So was the second time the charm? I enjoyed this hike just as much as my first experience, and all I can say is I think I found a new winter hiking destination.

 

 

 

 

 

The End of the Trail For End2End Trail Supply

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End2End Trail Supply Gram Weenie PRO

Some of you may know that I am the founder/owner of End2End Trail Supply.¬† I just wanted to pass on the news that I finally decided that the trail has finally come to an end for that entity. For those of you who did not know, you are¬†most likely confused to be here. Welcome to my (somewhat) new home. No more stove sales, just the amblings and ramblings of a Christian backpacker. While closing was not an easy decision, I’m somewhat relieved and excited at the prospect of a little more free time to do the things that are most important in my life. I look forward to more family time. I look forward to more amblings (and ramblings). I have become involved in a chaplaincy program that I am especially excited about. While the drive to continue selling outdoors gear may have faded, I am especially grateful to my customers, some of whom I can honestly call my¬†friends. To all who came to visit End2End Trail Supply, thank you. That path¬†was good, but I’ve decided to take the path less taken, so, welcome to Walking With The Son!

Taming Old Man Winter

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Genesis 25:27

“And the boys grew: and Esau was a cunning hunter, a man of the field; and Jacob was a plain man, dwelling in tents.”

I’ve always been a¬†four season hiker, but that’s easy to do in the mid-atlantic region of the country. Temperatures rarely dip below the teens, and mid twenty to¬†mid thirty¬†degree temperatures are the norm. I did most of my hiking for many years on the Appalachian Trail, and either a lean-to or tarp (and most recently a hammock) were plenty fine for most conditions. There was a time when I would hit the Presidential Range in New Hampshire¬†for winter camping, but a serious fall a number of years ago dampened my sense of arctic adventure. Over the past few years I decided to once again embrace the “extreme season”, and the Adirondacks in New York state have been my destination of choice. Temperatures can be more severe there, with sub-zero temperatures a regular occurrence. A trip last February that saw morning temps of minus 13 degrees Fahrenheit convinced me that even though I had the proper gear and experience for the occasion, I wanted to rough it a little more comfortably. Even though I consider myself a “plain man, dwelling in tents”, as was Jacob, I decided a “hot tent” was just the ticket.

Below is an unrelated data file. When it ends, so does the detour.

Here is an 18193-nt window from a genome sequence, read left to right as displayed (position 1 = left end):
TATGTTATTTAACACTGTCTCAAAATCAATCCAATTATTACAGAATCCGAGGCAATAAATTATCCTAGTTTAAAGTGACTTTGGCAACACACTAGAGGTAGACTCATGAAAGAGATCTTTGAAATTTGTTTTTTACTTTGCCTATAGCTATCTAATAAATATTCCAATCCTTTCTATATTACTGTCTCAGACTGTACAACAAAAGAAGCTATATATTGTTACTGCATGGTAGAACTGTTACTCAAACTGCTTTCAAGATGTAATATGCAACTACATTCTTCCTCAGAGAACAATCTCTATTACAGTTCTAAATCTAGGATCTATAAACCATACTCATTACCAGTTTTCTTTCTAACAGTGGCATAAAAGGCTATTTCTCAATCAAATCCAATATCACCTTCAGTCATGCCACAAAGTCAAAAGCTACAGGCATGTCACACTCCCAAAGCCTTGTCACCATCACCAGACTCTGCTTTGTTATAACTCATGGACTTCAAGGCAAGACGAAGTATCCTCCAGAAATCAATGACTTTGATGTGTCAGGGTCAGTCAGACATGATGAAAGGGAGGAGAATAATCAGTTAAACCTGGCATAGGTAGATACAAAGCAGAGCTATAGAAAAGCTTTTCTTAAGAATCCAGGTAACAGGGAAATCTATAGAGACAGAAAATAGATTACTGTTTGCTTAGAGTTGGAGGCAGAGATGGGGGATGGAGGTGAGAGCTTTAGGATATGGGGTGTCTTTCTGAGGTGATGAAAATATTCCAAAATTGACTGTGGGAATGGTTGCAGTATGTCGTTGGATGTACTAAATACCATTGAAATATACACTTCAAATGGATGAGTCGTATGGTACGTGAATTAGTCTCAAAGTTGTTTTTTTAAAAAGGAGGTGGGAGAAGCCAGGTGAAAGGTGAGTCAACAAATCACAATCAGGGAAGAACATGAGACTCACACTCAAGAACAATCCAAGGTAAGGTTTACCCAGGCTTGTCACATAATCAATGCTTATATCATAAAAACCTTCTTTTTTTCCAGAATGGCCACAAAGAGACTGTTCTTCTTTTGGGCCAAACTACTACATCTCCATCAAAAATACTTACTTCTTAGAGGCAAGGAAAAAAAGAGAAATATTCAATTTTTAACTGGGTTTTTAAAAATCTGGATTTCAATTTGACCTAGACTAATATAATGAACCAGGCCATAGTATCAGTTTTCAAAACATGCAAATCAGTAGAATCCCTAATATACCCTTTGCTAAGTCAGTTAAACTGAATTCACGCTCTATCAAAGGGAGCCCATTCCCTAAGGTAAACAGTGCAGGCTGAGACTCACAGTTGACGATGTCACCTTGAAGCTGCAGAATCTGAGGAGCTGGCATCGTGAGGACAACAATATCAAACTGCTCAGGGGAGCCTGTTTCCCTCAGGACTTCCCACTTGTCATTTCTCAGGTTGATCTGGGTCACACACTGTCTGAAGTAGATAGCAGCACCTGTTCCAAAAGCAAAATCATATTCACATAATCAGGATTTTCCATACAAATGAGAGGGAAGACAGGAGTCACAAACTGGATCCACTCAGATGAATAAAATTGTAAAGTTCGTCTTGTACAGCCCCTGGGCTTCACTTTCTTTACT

Golite Shangria-La 5 "hot tent"

Golite Shangria-La 5 “hot tent”

What is a “hot tent” you ask? Well, it’s a floorless shelter fitted with a fiberglass “stove jack”, so that a chimney from a wood burning stove can be inserted through the wall of the shelter. My first order of business was research. After deciding to attempt to build my own stove I ordered the materials from McMaster Carr. I have been playing with a prototype, and came up with this:

Prototype wood burning stove

Prototype wood burning stove

The firebox is made from two steam table trays, connected by stainless steel all thread legs. I purchased a titanium damper and spark arrester from Titanium Goat, and fashioned the 10′ chimney pipe from .005″ stainless shim stock. I’ve got about 15 hours of burn time on the stove and now that I have a better understanding I will be moving forward with my final design. I chose the Golite Shangria-La 5 for my shelter due to it’s low weight, spacious footprint, purported four season capability, and also due to the fact I got it on sale last spring from Golite. I shipped the shelter off to Seekoutside, where they expertly installed a stovejack.

The setup

The setup

As you can see from the pictures, I have room for at least 3 people and their gear in my heated haven of heavenly habitation (sorry, couldn’t help myself).

So, how well does it work you ask. I had the opportunity to sleep out a few days before Christmas, and I can honestly say that on a twenty degree night that little stove threw out some serious heat. With the damper wide open everything was glowing a bright cherry red, and there was plenty of heat. I had originally thought that I would be able to lighten up my winter gear with the addition of a stove, but my night out proved that my thinking was flawed. The stove only burned for about 1 1/2 hours before it needed to be stoked again-not conductive to a long nights sleep. If you lighten up you will will be waking up every couple of hours to stoke the stove. I will be making my next stove with a bigger firebox for longer burn times, but not so I can lighten up. After talking with some folks who use this type of setup I have rethought how I look at this rig. Instead of lighter winter gear, I will still bring my normal gear. I can get changed, read, cook, get out of the weather, relax, and get to sleep in comfort and warmth. Because I brought my usual gear, after the fire goes out I will still sleep through the night, and in the morning when I wake up way too early on those long winter nights, I will once again have the warmth of a fire to thaw my boots, get changed, eat breakfast, and otherwise pack up in comfort.

I look forward to getting out and using this rig in the field, and will be sure to get a trip report/gear review out asap.